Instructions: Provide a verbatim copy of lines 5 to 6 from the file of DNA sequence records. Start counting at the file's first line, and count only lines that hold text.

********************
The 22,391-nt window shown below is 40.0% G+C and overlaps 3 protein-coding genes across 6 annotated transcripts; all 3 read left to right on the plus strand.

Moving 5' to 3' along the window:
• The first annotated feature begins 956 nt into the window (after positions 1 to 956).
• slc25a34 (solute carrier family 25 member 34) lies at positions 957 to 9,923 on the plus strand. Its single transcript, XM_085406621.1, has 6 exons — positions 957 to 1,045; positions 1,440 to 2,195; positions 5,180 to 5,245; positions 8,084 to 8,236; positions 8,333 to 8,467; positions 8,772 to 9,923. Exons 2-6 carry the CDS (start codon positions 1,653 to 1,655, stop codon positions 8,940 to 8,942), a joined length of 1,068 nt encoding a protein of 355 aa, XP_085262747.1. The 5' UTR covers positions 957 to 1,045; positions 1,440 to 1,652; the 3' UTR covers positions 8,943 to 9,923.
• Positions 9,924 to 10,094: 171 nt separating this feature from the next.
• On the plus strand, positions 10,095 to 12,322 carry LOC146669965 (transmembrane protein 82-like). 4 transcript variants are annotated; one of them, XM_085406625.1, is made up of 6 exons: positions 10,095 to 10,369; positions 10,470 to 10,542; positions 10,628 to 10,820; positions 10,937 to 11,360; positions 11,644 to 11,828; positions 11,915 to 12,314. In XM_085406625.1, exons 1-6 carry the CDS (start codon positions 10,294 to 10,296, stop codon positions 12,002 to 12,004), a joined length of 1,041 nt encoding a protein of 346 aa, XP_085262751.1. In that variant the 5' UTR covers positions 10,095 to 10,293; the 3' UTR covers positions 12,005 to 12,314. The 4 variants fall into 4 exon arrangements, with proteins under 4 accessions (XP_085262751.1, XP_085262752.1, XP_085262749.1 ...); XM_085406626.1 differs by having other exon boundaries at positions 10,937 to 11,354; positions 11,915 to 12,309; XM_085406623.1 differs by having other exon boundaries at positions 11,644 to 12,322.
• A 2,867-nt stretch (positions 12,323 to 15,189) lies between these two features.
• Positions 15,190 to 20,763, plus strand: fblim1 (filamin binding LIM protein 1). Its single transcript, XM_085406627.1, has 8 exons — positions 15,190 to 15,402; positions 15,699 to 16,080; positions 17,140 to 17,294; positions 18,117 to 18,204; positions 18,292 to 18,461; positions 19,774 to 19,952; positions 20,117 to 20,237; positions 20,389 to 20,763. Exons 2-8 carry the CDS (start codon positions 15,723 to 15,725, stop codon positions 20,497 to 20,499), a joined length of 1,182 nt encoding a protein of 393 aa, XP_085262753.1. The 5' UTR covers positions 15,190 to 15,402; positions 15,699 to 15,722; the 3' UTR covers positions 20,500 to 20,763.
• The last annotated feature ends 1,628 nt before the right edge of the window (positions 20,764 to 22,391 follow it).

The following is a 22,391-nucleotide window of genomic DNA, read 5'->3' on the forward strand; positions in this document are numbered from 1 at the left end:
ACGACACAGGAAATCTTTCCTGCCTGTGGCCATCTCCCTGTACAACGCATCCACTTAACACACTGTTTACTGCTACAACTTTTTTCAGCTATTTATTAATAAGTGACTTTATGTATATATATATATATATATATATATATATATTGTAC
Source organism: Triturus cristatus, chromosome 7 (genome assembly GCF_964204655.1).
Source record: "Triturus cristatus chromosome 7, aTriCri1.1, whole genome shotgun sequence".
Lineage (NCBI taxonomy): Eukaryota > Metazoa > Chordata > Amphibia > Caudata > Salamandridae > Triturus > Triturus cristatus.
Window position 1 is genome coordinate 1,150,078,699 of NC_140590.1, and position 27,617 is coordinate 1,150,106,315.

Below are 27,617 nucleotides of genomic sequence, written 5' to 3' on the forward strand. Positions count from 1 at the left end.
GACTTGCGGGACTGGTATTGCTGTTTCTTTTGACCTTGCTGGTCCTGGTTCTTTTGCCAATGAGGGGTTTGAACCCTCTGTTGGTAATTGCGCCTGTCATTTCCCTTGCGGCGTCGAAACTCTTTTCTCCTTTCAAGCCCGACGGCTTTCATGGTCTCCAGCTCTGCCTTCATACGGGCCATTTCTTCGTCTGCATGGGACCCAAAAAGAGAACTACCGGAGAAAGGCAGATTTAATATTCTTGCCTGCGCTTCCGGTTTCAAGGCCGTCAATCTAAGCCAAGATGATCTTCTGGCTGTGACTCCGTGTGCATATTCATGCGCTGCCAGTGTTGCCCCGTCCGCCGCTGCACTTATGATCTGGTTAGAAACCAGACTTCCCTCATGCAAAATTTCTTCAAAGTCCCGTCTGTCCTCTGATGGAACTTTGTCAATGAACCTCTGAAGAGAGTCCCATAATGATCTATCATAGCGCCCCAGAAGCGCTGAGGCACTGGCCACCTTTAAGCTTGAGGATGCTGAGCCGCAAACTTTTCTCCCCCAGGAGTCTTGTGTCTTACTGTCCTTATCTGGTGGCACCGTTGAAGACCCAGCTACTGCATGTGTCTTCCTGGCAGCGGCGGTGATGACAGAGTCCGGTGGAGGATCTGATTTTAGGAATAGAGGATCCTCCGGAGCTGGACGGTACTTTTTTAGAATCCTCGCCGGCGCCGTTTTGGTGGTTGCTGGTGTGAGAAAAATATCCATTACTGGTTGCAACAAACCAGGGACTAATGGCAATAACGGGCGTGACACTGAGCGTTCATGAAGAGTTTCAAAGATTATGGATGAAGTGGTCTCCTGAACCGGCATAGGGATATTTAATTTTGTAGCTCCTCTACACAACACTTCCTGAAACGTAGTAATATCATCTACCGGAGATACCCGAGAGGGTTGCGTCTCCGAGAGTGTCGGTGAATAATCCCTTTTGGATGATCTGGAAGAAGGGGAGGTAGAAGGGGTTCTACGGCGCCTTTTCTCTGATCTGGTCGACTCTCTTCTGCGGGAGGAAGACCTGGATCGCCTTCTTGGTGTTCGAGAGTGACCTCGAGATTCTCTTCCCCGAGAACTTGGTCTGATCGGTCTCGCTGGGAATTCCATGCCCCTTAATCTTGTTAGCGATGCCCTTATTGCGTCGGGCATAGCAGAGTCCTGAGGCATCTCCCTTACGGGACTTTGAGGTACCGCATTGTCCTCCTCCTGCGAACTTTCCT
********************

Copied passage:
• Positions 9,924 to 10,094: 171 nt separating this feature from the next.
• On the plus strand, positions 10,095 to 12,322 carry LOC146669965 (transmembrane protein 82-like). 4 transcript variants are annotated; one of them, XM_085406625.1, is made up of 6 exons: positions 10,095 to 10,369; positions 10,470 to 10,542; positions 10,628 to 10,820; positions 10,937 to 11,360; positions 11,644 to 11,828; positions 11,915 to 12,314. In XM_085406625.1, exons 1-6 carry the CDS (start codon positions 10,294 to 10,296, stop codon positions 12,002 to 12,004), a joined length of 1,041 nt encoding a protein of 346 aa, XP_085262751.1. In that variant the 5' UTR covers positions 10,095 to 10,293; the 3' UTR covers positions 12,005 to 12,314. The 4 variants fall into 4 exon arrangements, with proteins under 4 accessions (XP_085262751.1, XP_085262752.1, XP_085262749.1 ...); XM_085406626.1 differs by having other exon boundaries at positions 10,937 to 11,354; positions 11,915 to 12,309; XM_085406623.1 differs by having other exon boundaries at positions 11,644 to 12,322.